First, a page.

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3rd Jul, 2022

Warwickshire community gardener creates free little-green-roof library

Catherine Thompson 14th Sep, 2020 Updated: 15th Sep, 2020

FLOWERS are not the only thing blooming in a Stratford community garden.

Not only has green-fingered Anita Chaplin created a lilliputian library for passersby in Bishopton, the cabinet – which formerly housed a hi-fi system – has its very own green roof.

The library at the ‘Growing Together Community Garden’, contains free books, covering topics from nature to crafts and psychology, for community members to borrow or to keep at their leisure.

Anita, along with gardener Ruth Eccleston, heads up the garden project, which is among activities lead by social enterprise organisation Team Springboard, to get young people involved in the community. As well as flowers, the team also grows vegetables and herbs which locals are permitted to take as they need.

During lockdown, while Ruth was forced to self-isolate, Anita began thinking of more creative ways to engage with the community from a distance.

She came up with the idea for the library after discovering Own Books – a scheme providing books for people to set-up ‘little fee libraries’.

After rain damaged the books in the original box provided by the scheme, Anita set about upcycling an old hi-fi cabinet to create her green roof library.

She explained: “Instead of a conventional roof, we decided to do a green living roof, as it’s more quirky and unusual. Green roofs are good for the environment as they can create more green spaces in urban areas. I recycled some thick plastic bags and used them as a liner on the roof and folded down and stapled them in place. Then I just put turf on top, with some pockets of compost where I planted flowers.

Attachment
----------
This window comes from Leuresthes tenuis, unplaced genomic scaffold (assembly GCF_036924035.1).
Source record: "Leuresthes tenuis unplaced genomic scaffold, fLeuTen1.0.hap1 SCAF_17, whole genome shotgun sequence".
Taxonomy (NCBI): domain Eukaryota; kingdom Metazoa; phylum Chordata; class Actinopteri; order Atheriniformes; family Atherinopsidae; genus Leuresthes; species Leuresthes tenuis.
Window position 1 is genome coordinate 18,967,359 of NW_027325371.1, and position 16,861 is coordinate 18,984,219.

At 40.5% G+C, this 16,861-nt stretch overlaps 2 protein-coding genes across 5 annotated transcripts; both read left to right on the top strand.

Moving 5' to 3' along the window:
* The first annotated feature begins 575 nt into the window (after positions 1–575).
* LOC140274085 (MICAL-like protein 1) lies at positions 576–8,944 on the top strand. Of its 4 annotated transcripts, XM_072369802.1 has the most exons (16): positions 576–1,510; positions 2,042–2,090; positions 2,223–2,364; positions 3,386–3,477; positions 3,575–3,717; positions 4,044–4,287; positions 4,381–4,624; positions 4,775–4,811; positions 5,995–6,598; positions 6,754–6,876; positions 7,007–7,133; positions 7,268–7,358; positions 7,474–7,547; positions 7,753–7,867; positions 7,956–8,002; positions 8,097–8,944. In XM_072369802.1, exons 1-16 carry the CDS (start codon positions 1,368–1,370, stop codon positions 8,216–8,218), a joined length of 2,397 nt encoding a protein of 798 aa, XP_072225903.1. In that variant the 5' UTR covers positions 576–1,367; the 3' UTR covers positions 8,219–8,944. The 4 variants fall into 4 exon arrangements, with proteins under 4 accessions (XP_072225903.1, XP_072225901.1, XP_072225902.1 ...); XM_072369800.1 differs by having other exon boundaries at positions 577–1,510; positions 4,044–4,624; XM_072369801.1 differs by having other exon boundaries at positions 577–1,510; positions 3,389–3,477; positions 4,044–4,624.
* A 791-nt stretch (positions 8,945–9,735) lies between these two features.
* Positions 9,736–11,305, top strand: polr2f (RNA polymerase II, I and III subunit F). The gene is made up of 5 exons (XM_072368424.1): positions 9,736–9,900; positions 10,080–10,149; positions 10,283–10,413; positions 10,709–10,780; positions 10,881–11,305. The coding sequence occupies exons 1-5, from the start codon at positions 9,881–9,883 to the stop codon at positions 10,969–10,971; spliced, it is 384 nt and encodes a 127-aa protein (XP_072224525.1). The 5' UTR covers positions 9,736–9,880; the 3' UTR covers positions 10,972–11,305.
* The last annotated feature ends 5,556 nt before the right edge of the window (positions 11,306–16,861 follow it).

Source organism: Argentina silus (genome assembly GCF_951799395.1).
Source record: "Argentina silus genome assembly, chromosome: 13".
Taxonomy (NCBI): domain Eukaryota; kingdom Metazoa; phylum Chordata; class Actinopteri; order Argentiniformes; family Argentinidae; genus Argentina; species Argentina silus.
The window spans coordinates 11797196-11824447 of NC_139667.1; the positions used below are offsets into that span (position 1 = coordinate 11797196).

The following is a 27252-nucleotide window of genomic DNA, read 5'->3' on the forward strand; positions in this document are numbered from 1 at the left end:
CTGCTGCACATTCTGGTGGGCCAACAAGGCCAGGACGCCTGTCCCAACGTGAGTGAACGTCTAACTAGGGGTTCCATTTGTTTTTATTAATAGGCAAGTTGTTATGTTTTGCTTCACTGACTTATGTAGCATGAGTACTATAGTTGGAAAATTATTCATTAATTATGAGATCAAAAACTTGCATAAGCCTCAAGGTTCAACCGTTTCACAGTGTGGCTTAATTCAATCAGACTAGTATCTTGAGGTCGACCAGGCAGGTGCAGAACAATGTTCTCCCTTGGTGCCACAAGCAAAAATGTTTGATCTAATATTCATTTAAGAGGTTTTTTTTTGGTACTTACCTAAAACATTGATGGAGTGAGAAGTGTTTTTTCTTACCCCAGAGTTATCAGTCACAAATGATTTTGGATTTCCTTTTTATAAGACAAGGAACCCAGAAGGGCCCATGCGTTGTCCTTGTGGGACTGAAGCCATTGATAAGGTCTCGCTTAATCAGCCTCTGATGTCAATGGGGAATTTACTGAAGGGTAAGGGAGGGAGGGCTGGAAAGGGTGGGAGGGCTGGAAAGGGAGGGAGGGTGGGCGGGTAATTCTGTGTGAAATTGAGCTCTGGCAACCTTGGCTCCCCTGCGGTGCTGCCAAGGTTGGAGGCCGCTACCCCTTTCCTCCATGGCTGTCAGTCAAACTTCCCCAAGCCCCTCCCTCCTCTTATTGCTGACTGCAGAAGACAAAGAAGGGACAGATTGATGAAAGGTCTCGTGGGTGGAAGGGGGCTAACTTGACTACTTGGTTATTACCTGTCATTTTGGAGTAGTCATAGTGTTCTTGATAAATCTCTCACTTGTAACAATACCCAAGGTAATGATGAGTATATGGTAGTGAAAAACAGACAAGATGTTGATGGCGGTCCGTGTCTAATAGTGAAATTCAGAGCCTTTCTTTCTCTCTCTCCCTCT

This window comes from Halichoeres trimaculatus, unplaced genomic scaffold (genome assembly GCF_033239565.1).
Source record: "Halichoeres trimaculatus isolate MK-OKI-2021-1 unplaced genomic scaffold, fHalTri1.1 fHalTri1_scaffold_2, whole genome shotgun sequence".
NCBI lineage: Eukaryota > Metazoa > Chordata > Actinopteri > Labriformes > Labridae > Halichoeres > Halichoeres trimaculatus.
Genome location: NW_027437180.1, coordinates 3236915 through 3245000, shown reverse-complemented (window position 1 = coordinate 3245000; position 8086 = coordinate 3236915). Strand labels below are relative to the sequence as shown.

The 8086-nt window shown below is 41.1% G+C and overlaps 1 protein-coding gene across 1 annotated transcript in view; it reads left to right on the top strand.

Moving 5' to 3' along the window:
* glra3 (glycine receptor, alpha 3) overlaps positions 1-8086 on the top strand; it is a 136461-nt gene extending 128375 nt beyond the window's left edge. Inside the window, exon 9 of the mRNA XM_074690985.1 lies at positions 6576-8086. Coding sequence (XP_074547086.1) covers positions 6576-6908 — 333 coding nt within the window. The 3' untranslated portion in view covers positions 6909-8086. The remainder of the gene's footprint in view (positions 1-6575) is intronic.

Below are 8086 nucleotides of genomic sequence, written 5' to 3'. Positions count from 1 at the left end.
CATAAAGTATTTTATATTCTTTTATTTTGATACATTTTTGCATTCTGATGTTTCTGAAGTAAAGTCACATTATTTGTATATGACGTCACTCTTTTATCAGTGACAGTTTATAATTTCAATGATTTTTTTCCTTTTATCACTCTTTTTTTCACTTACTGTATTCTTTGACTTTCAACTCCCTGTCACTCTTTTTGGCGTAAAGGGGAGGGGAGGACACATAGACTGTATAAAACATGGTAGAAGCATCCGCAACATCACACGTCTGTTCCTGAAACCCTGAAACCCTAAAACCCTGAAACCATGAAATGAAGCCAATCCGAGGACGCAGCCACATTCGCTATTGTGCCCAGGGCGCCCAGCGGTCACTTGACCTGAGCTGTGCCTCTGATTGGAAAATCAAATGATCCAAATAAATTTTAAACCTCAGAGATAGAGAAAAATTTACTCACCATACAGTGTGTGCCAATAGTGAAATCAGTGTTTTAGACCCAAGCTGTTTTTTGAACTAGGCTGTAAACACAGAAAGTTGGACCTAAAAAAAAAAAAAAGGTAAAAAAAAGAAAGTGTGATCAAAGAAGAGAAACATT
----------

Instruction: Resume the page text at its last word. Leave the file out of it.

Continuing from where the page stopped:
“It’s already aroused quite a bit of curiosity in the neighbourhood, and locals have been offering to dig out some of their books that they don’t want.”

Anita also wants to extend the sharing scheme to include plants and seeds.

She added: “I’m hoping it will also be used for seed swapping, and as a place for plant sharing too.

“Last week I put out a couple of plants myself, to start the ball rolling and they’ve already disappeared. Seeds can go inside the cupboard, but plants should be put outside it, obviously. If seeds are as difficult to buy next year (as they were sometimes this year) then seed saving and swapping could be really important. Part of community building is to encourage more local resilience to the changes that can happen as a result of something like a pandemic. Sharing things is a good way to start that.”

All are welcome to the Baker Avenue garden which is partly funded by Orbit Homes and Stratford District Council.

Search Team Springboard CIC on Facebook for more information.


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